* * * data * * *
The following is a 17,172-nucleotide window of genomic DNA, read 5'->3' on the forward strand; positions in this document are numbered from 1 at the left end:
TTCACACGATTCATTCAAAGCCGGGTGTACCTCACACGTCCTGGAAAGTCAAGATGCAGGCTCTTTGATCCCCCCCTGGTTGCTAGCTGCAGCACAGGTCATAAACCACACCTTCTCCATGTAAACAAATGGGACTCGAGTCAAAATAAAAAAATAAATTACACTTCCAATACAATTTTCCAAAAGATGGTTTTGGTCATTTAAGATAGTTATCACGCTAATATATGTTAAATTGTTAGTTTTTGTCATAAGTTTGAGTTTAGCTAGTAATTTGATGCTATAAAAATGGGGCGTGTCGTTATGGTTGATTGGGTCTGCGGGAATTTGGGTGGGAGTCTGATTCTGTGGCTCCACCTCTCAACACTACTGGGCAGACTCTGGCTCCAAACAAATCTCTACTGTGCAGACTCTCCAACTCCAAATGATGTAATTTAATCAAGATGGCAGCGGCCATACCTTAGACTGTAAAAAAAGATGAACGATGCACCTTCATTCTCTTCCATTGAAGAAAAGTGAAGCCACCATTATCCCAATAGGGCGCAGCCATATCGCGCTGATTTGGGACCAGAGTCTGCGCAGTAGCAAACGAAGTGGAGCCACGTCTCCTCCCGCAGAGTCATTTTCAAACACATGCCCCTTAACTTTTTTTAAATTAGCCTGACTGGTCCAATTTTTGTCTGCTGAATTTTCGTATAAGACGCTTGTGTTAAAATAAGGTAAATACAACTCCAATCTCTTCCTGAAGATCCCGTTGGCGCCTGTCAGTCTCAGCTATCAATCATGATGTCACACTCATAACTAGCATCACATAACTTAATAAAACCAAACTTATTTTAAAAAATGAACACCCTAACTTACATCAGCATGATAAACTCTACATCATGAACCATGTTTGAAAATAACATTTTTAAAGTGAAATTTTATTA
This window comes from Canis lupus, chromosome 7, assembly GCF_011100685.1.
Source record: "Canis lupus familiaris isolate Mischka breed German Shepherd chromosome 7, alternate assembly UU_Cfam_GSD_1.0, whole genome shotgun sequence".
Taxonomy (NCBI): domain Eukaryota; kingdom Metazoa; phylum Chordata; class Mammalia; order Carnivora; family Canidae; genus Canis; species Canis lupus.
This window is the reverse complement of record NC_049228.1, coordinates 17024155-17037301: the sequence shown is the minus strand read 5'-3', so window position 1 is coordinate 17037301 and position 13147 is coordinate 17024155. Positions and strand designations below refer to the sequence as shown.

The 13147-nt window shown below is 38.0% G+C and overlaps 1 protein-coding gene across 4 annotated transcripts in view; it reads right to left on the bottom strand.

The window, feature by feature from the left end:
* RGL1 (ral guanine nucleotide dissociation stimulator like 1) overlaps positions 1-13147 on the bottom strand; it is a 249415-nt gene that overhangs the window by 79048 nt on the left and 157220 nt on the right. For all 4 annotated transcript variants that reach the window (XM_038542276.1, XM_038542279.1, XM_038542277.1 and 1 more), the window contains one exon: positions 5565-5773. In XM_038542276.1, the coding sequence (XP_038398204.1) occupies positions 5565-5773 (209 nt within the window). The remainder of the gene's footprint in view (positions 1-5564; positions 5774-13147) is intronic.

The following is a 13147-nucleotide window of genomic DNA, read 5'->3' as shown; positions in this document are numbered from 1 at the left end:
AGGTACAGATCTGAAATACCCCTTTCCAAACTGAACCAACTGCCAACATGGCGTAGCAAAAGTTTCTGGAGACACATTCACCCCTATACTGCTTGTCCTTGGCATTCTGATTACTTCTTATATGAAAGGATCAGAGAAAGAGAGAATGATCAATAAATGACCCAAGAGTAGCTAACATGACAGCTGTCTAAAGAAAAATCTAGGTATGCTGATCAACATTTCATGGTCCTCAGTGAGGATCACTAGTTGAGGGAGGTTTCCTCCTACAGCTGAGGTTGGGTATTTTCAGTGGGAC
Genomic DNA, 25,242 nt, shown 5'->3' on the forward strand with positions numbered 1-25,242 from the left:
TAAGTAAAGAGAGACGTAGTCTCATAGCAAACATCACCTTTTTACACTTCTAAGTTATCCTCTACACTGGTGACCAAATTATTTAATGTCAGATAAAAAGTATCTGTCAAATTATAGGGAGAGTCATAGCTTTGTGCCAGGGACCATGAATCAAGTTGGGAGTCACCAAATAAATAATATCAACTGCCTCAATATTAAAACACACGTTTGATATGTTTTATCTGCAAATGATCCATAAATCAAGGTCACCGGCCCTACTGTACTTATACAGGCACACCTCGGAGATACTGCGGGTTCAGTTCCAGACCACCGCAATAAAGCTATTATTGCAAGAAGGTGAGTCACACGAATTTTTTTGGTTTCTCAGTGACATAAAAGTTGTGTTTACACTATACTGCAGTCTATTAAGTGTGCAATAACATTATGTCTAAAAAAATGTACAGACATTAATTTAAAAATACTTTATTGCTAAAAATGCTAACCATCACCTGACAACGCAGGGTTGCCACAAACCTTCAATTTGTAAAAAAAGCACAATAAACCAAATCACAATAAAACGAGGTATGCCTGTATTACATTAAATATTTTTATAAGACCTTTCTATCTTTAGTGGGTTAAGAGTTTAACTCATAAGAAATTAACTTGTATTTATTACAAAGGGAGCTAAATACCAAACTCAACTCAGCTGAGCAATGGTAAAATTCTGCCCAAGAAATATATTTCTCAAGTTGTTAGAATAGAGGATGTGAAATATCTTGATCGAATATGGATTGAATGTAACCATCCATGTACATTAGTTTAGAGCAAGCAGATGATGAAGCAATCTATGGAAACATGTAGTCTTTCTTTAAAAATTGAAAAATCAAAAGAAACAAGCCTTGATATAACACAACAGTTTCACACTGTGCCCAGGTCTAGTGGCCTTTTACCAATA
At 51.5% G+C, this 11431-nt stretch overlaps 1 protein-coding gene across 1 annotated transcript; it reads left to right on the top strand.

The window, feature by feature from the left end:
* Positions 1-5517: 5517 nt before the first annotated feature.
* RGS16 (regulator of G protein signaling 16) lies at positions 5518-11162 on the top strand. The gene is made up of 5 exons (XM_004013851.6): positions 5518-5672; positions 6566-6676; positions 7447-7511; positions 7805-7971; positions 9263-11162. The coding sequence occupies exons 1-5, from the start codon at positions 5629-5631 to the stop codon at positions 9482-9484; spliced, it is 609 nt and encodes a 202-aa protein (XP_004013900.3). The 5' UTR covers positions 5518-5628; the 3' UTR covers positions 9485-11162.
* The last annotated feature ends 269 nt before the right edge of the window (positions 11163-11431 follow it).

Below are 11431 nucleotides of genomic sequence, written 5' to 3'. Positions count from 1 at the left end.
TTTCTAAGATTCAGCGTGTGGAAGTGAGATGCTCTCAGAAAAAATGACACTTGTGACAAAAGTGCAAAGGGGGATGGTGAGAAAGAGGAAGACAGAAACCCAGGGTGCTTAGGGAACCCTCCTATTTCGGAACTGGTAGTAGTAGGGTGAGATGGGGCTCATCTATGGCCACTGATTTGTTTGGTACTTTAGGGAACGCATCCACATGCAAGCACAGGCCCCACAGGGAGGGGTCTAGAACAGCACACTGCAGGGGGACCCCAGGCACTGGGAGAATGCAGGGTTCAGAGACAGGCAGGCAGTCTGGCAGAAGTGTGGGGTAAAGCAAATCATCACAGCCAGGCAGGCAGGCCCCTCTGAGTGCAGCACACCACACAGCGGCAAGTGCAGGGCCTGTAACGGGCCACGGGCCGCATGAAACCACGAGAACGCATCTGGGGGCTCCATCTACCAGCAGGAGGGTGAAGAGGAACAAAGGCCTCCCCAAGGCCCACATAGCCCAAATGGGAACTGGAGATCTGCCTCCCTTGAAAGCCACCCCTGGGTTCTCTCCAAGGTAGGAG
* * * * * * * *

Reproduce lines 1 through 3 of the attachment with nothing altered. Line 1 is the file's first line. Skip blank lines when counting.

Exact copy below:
The following is a 17,172-nucleotide window of genomic DNA, read 5'->3' on the forward strand; positions in this document are numbered from 1 at the left end:
TTCACACGATTCATTCAAAGCCGGGTGTACCTCACACGTCCTGGAAAGTCAAGATGCAGGCTCTTTGATCCCCCCCTGGTTGCTAGCTGCAGCACAGGTCATAAACCACACCTTCTCCATGTAAACAAATGGGACTCGAGTCAAAATAAAAAAATAAATTACACTTCCAATACAATTTTCCAAAAGATGGTTTTGGTCATTTAAGATAGTTATCACGCTAATATATGTTAAATTGTTAGTTTTTGTCATAAGTTTGAGTTTAGCTAGTAATTTGATGCTATAAAAATGGGGCGTGTCGTTATGGTTGATTGGGTCTGCGGGAATTTGGGTGGGAGTCTGATTCTGTGGCTCCACCTCTCAACACTACTGGGCAGACTCTGGCTCCAAACAAATCTCTACTGTGCAGACTCTCCAACTCCAAATGATGTAATTTAATCAAGATGGCAGCGGCCATACCTTAGACTGTAAAAAAAGATGAACGATGCACCTTCATTCTCTTCCATTGAAGAAAAGTGAAGCCACCATTATCCCAATAGGGCGCAGCCATATCGCGCTGATTTGGGACCAGAGTCTGCGCAGTAGCAAACGAAGTGGAGCCACGTCTCCTCCCGCAGAGTCATTTTCAAACACATGCCCCTTAACTTTTTTTAAATTAGCCTGACTGGTCCAATTTTTGTCTGCTGAATTTTCGTATAAGACGCTTGTGTTAAAATAAGGTAAATACAACTCCAATCTCTTCCTGAAGATCCCGTTGGCGCCTGTCAGTCTCAGCTATCAATCATGATGTCACACTCATAACTAGCATCACATAACTTAATAAAACCAAACTTATTTTAAAAAATGAACACCCTAACTTACATCAGCATGATAAACTCTACATCATGAACCATGTTTGAAAATAACATTTTTAAAGTGAAATTTTATTA
This window comes from Canis lupus, chromosome 7, assembly GCF_011100685.1.